Radioimmunotherapy Using Vascular Targeted 213Bi: The Role of TNF-Alpha in the Development of Pulmonary Fibrosis

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A monoclonal antibody (201B) specific to murine thrombomodulin, covalently linked to CHX-b-DTPA, successfully delivers chelated 213Bi, an {alpha}-particle emitter, (213Bi-201B) rapidly to lungvascular endothelium. When injected at doses of l MBq/mouse, 213Bi-201B destroyed most of the 100 colonies of EMT-6 mammary carcinomas growing as lung tumors of up to 2000 cells/colony. Some mice were cured of lung tumors and others had extended life-spans compared to untreated control animals but eventually succumbed to tumor recurrence. At injected doses of 4-6 MBq/mouse, 100% of lung tumor colonies were eliminated; however, 3-4 months later these mice developed pulmonary fibrosis and died. The mechanisms ... continued below

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19 Pages

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Davis, I.A. & Kennel, S.J. October 14, 1998.

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A monoclonal antibody (201B) specific to murine thrombomodulin, covalently linked to CHX-b-DTPA, successfully delivers chelated 213Bi, an {alpha}-particle emitter, (213Bi-201B) rapidly to lungvascular endothelium. When injected at doses of l MBq/mouse, 213Bi-201B destroyed most of the 100 colonies of EMT-6 mammary carcinomas growing as lung tumors of up to 2000 cells/colony. Some mice were cured of lung tumors and others had extended life-spans compared to untreated control animals but eventually succumbed to tumor recurrence. At injected doses of 4-6 MBq/mouse, 100% of lung tumor colonies were eliminated; however, 3-4 months later these mice developed pulmonary fibrosis and died. The mechanisms leading to the fibrotic response in other pulmonary irradiation models strongly implicate tumor necrosis factor-alpha (TNF-{alpha}), released from damaged tissues, as the pivotal inflammatory cytokine in a cascade of events which culminate in fibrosis. Attempts to prevent the development of pulmonary fibrosis, by using antibodies or soluble receptor (Enbrel{trademark}) as inhibitors of TNF-{alpha}, were unsuccessful. Additionally, mice genetically deficient for TNF-{alpha} production developed pulmonary fibrosis following 213Bi-201B treatment. Interestingly, non-tumor bearing BALB/c mice receiving Enbrel{trademark} or mice genetically deficient in TNF-{alpha} production and treated with 213Bi-201B, had significantly reduced life spans compared to mice receiving no treatment or 213Bi-201B alone. We speculate that, in normal mice, while TNF-{alpha} may induce an inflammatory response following {alpha}-particle radiation mediated tumor clearance and pulmonary damage, its effects in the post-tumor clearance time period may actually retard the development of fibrosis.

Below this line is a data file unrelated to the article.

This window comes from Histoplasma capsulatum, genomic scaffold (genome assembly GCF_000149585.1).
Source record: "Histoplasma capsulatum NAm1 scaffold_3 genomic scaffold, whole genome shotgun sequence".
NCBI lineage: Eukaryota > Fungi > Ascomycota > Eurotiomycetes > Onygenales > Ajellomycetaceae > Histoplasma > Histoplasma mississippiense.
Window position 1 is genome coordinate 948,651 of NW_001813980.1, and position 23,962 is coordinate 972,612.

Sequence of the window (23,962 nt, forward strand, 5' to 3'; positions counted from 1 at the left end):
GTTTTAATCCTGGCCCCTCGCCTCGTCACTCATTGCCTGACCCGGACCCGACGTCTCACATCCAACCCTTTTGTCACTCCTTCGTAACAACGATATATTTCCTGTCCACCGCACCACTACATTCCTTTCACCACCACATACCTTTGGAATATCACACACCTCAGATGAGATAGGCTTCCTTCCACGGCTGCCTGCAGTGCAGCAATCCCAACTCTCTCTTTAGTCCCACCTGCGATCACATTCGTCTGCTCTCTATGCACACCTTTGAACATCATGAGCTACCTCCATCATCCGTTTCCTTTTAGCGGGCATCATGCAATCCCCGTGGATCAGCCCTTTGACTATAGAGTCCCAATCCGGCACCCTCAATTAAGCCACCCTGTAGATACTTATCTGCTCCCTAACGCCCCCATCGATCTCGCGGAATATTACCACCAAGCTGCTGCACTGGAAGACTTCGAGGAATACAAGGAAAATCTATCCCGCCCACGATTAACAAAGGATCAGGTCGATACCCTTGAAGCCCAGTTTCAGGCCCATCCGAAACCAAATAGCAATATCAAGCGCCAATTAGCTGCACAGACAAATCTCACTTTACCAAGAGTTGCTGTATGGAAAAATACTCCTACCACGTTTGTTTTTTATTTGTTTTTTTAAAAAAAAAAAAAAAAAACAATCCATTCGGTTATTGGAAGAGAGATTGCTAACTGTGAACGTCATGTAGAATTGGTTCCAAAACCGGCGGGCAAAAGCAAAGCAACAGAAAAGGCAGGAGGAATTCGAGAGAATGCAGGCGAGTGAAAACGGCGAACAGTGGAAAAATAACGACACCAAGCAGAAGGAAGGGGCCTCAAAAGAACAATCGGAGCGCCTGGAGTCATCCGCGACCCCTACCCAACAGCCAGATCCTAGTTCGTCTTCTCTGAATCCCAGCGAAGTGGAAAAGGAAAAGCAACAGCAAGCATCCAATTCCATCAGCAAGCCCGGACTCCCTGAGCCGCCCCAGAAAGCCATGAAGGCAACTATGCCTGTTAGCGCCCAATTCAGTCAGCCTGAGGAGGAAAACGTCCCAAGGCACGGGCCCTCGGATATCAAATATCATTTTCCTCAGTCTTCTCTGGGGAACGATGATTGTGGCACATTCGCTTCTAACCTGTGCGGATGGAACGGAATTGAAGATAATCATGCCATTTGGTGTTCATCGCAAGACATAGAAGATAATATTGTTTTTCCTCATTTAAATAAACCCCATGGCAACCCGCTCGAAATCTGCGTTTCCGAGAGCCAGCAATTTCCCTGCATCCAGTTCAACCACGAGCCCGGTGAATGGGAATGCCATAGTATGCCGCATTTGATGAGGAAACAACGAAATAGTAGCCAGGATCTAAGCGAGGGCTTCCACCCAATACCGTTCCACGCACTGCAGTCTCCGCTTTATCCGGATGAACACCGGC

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19 Pages

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  • 7th Conference on Radioimmunodetection and Radioimmunotherapy of Cancer, Princeton, NJ, Oct. 14-18, 1998

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  • Other: DE00002950
  • Report No.: ORNL/CP-100716
  • Grant Number: AC05-96OR22464
  • Office of Scientific & Technical Information Report Number: 2950
  • Archival Resource Key: ark:/67531/metadc674821

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  • October 14, 1998

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  • July 25, 2015, 2:20 a.m.

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  • Nov. 4, 2015, 2:30 p.m.

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Davis, I.A. & Kennel, S.J. Radioimmunotherapy Using Vascular Targeted 213Bi: The Role of TNF-Alpha in the Development of Pulmonary Fibrosis, article, October 14, 1998; United States. (digital.library.unt.edu/ark:/67531/metadc674821/: accessed September 26, 2017), University of North Texas Libraries, Digital Library, digital.library.unt.edu; crediting UNT Libraries Government Documents Department.